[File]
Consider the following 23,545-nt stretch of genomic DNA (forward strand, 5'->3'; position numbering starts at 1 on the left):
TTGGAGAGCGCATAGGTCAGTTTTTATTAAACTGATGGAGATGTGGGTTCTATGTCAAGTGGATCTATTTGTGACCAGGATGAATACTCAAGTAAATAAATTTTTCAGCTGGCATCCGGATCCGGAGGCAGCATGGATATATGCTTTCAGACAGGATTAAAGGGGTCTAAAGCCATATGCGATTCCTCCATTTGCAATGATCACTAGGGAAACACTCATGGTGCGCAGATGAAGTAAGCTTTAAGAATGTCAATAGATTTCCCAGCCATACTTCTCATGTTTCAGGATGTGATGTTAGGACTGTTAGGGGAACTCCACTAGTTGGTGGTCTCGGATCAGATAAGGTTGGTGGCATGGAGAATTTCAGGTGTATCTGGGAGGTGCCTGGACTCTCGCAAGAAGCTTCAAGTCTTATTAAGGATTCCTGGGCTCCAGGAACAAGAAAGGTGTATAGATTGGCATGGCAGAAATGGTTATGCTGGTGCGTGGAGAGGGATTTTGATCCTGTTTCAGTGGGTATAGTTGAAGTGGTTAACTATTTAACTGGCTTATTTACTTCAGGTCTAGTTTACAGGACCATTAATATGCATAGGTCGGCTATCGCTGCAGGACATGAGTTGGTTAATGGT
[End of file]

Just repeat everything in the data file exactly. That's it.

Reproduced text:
Consider the following 23,545-nt stretch of genomic DNA (forward strand, 5'->3'; position numbering starts at 1 on the left):
TTGGAGAGCGCATAGGTCAGTTTTTATTAAACTGATGGAGATGTGGGTTCTATGTCAAGTGGATCTATTTGTGACCAGGATGAATACTCAAGTAAATAAATTTTTCAGCTGGCATCCGGATCCGGAGGCAGCATGGATATATGCTTTCAGACAGGATTAAAGGGGTCTAAAGCCATATGCGATTCCTCCATTTGCAATGATCACTAGGGAAACACTCATGGTGCGCAGATGAAGTAAGCTTTAAGAATGTCAATAGATTTCCCAGCCATACTTCTCATGTTTCAGGATGTGATGTTAGGACTGTTAGGGGAACTCCACTAGTTGGTGGTCTCGGATCAGATAAGGTTGGTGGCATGGAGAATTTCAGGTGTATCTGGGAGGTGCCTGGACTCTCGCAAGAAGCTTCAAGTCTTATTAAGGATTCCTGGGCTCCAGGAACAAGAAAGGTGTATAGATTGGCATGGCAGAAATGGTTATGCTGGTGCGTGGAGAGGGATTTTGATCCTGTTTCAGTGGGTATAGTTGAAGTGGTTAACTATTTAACTGGCTTATTTACTTCAGGTCTAGTTTACAGGACCATTAATATGCATAGGTCGGCTATCGCTGCAGGACATGAGTTGGTTAATGGT